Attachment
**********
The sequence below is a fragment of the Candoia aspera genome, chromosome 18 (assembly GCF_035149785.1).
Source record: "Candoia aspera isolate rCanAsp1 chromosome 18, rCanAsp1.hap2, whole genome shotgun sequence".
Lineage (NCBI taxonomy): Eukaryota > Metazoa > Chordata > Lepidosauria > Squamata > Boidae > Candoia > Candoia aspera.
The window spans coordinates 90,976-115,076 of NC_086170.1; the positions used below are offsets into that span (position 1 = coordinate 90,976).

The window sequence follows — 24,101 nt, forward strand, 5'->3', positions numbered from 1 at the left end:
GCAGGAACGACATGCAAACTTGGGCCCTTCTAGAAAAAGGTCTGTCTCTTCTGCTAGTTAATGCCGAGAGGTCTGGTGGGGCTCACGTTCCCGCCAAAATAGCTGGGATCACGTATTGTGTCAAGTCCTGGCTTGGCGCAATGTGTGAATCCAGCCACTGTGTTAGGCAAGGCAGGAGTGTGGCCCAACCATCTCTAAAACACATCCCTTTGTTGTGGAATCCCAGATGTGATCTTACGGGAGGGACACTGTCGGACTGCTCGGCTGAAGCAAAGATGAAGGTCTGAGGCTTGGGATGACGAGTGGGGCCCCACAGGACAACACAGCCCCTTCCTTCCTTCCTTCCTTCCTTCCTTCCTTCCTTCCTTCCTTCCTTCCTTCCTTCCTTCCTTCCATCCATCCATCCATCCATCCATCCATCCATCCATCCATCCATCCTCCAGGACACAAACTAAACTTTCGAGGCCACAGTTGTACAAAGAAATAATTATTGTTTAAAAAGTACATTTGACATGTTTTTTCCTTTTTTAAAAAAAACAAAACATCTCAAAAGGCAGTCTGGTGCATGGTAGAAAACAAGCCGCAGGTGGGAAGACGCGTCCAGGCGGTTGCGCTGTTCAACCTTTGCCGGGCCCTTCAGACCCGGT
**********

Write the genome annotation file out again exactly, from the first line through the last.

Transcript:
The sequence below is a fragment of the Candoia aspera genome, chromosome 18 (assembly GCF_035149785.1).
Source record: "Candoia aspera isolate rCanAsp1 chromosome 18, rCanAsp1.hap2, whole genome shotgun sequence".
Lineage (NCBI taxonomy): Eukaryota > Metazoa > Chordata > Lepidosauria > Squamata > Boidae > Candoia > Candoia aspera.
The window spans coordinates 90,976-115,076 of NC_086170.1; the positions used below are offsets into that span (position 1 = coordinate 90,976).

The window sequence follows — 24,101 nt, forward strand, 5'->3', positions numbered from 1 at the left end:
GCAGGAACGACATGCAAACTTGGGCCCTTCTAGAAAAAGGTCTGTCTCTTCTGCTAGTTAATGCCGAGAGGTCTGGTGGGGCTCACGTTCCCGCCAAAATAGCTGGGATCACGTATTGTGTCAAGTCCTGGCTTGGCGCAATGTGTGAATCCAGCCACTGTGTTAGGCAAGGCAGGAGTGTGGCCCAACCATCTCTAAAACACATCCCTTTGTTGTGGAATCCCAGATGTGATCTTACGGGAGGGACACTGTCGGACTGCTCGGCTGAAGCAAAGATGAAGGTCTGAGGCTTGGGATGACGAGTGGGGCCCCACAGGACAACACAGCCCCTTCCTTCCTTCCTTCCTTCCTTCCTTCCTTCCTTCCTTCCTTCCTTCCTTCCTTCCTTCCTTCCATCCATCCATCCATCCATCCATCCATCCATCCATCCATCCATCCTCCAGGACACAAACTAAACTTTCGAGGCCACAGTTGTACAAAGAAATAATTATTGTTTAAAAAGTACATTTGACATGTTTTTTCCTTTTTTAAAAAAAACAAAACATCTCAAAAGGCAGTCTGGTGCATGGTAGAAAACAAGCCGCAGGTGGGAAGACGCGTCCAGGCGGTTGCGCTGTTCAACCTTTGCCGGGCCCTTCAGACCCGGT